Researchers solve mystery of disappearing bird digit

September 4, 2011
A genomic analysis shows that precursor cells pb that form index finger in five-fingered vertebrates can form the "thumb" (in orange) or first digit in three-digit bird wing Credit: courtesy Yale University

Evolution adds and subtracts, and nowhere is this math more evident than in vertebrates, which are programmed to have five digits on each limb. But many species do not. Snakes, of course, have no digits, and birds have three.

Yale scientists now have a good handle on how these are orchestrated in the embryo, but there is still one outstanding debate on birds: Which digits are they: a thumb with index and middle fingers, or the index, middle and ?

In five-digit vertebrates, the thumb comes from the precursor stem cells labeled pa. While birds have a digit that looks like a thumb, pa precursor cells die off during development and never produce a digit in adults. As a result, scientists have wondered whether in pb can make a thumb.

Yale scientists have completed a of birds that reveals the answer (shown in orange on illustration). It is a hands down "yes" — even though the first bird digit develops where the index finger on a five-finger vertebrae should be.

The results are published online Sept. 4 in the journal Nature.

Explore further: Scientists develop 'clever' artificial hand

Related Stories

Scientists develop 'clever' artificial hand

September 7, 2005

Scientists have developed a new ultra-light limb that can mimic the movement in a real hand better than any currently available. This research was presented today at the Institute of Physics conference Sensors and their Applications ...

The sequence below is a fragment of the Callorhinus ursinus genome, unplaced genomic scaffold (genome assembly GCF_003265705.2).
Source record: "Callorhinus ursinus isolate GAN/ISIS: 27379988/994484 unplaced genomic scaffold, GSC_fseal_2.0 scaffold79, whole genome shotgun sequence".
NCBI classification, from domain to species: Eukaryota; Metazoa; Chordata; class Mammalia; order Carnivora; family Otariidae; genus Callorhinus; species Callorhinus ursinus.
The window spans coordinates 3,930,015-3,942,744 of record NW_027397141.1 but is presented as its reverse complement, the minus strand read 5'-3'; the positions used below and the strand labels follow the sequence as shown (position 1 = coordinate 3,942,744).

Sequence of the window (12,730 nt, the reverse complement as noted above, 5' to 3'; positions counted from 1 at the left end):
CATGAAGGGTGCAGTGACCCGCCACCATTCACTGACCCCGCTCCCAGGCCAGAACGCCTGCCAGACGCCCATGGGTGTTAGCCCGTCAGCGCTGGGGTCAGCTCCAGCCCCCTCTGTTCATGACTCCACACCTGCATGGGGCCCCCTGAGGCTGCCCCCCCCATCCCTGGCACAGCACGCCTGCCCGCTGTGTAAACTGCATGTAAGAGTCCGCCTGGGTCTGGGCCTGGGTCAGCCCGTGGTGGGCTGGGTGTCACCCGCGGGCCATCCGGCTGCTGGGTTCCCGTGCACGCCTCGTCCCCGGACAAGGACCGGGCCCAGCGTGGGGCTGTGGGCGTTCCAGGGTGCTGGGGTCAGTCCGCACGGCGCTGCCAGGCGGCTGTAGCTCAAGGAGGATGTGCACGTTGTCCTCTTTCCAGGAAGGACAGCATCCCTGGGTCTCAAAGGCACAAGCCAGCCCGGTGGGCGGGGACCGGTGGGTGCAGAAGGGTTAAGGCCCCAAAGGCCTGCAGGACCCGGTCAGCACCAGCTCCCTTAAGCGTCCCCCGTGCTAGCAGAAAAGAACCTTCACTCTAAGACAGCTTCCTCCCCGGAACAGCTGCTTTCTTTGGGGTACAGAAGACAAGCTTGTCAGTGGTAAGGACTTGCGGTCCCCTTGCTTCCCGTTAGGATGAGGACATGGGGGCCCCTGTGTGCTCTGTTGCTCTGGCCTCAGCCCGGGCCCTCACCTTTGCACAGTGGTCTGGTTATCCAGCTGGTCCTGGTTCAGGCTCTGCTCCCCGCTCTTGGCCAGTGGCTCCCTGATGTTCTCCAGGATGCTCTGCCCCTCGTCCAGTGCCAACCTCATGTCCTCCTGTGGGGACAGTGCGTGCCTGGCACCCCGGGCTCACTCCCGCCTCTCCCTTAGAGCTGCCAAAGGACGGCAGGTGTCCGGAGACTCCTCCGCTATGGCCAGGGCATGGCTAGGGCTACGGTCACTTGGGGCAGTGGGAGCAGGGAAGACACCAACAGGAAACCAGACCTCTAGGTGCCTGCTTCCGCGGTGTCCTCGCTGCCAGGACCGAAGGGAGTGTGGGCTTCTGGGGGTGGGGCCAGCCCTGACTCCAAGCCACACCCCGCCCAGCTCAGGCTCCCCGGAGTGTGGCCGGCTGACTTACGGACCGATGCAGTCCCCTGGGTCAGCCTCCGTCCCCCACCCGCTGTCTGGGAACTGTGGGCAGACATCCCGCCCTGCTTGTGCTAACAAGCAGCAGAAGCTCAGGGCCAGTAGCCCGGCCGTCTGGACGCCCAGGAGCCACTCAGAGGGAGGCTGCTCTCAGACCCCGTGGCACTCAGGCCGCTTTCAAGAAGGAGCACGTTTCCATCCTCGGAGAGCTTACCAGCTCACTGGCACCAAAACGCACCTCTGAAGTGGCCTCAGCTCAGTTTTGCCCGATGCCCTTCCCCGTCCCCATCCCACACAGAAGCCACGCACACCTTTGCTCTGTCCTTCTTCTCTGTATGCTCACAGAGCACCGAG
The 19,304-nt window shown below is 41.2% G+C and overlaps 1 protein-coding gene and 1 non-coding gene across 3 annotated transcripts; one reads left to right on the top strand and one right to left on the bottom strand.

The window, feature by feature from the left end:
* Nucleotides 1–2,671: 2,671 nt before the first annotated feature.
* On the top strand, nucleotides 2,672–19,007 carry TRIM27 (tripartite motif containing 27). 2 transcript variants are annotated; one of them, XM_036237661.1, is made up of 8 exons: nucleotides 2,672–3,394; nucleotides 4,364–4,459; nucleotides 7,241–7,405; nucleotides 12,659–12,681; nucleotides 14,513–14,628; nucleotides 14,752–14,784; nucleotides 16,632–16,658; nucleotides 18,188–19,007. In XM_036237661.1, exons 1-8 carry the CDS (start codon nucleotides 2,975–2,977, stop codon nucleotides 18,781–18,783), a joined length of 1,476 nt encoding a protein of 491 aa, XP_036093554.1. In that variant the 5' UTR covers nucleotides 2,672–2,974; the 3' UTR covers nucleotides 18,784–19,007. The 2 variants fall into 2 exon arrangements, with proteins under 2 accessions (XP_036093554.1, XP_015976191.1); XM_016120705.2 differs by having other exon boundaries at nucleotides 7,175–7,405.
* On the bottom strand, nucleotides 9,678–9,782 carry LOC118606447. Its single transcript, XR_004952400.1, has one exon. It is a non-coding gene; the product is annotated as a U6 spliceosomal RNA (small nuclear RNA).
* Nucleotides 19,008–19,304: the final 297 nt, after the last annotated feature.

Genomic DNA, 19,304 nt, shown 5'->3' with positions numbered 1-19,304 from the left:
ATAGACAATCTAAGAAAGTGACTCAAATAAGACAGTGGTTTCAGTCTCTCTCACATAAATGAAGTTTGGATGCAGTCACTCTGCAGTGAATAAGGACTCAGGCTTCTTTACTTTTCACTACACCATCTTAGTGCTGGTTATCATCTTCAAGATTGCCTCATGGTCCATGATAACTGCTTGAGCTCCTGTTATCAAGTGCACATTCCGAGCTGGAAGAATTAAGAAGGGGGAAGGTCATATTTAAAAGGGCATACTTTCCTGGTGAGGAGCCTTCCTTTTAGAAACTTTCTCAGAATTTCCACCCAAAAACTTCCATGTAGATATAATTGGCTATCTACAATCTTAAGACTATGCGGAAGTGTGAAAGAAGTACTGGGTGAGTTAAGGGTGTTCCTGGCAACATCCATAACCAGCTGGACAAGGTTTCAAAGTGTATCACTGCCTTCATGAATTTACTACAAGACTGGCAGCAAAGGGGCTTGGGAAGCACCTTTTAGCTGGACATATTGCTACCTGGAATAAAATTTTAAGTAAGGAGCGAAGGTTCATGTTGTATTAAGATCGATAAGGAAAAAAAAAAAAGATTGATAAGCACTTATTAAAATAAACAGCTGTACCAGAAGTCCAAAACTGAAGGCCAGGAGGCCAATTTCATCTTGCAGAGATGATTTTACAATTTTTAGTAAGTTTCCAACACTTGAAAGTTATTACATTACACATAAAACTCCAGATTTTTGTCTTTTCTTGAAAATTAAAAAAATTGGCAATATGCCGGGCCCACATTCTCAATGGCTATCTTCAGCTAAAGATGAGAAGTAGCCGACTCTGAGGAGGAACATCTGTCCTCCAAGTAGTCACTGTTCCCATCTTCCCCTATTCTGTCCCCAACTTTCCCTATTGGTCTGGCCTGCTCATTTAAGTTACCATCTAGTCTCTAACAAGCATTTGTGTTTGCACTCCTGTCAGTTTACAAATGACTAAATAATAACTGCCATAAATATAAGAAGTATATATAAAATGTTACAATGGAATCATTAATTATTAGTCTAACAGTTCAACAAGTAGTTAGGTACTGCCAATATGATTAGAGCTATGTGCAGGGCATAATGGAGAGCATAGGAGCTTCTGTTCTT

High-tech bionic hand invented in England

July 19, 2007

The new, high-tech i-LIMB bionic hand, with five motorized fingers, will soon be sold in Britain for about $17,000, The Telegraph reported Thursday.

Researchers describe how digits grow

March 11, 2008

Researchers at the University of Wisconsin School of Medicine and Public Health (SMPH) are wagging a finger at currently held notions about the way digits are formed.

How the mole got its 12 fingers

July 14, 2011

Polydactyly is a hereditary anomaly that is relatively common in both humans and animals. Moles also have additional fingers. In their case, however, the irregularity compared to the five-finger formula of land vertebrates ...

Recommended for you

Study finds 'rudimentary' empathy in macaques

December 1, 2015

(—A pair of researchers with Centre National de la Recherche Scientifique and Université Lyon, in France has conducted a study that has shown that macaques have at least some degree of empathy towards their fellow ...

Scientists overcome key CRISPR-Cas9 genome editing hurdle

December 1, 2015

Researchers at the Broad Institute of MIT and Harvard and the McGovern Institute for Brain Research at MIT have engineered changes to the revolutionary CRISPR-Cas9 genome editing system that significantly cut down on "off-target" ...

Which came first—the sponge or the comb jelly?

December 1, 2015

Bristol study reaffirms classical view of early animal evolution. Whether sponges or comb jellies (also known as sea gooseberries) represent the oldest extant animal phylum is of crucial importance to our understanding of ...

1 comment

Adjust slider to filter visible comments by rank

Display comments: newest first

5 / 5 (1) Sep 04, 2011
Now if they could just figure out what happened to the missing Simpson's finger.

Please sign in to add a comment. Registration is free, and takes less than a minute. Read more

Click here to reset your password.
Sign in to get notified via email when new comments are made.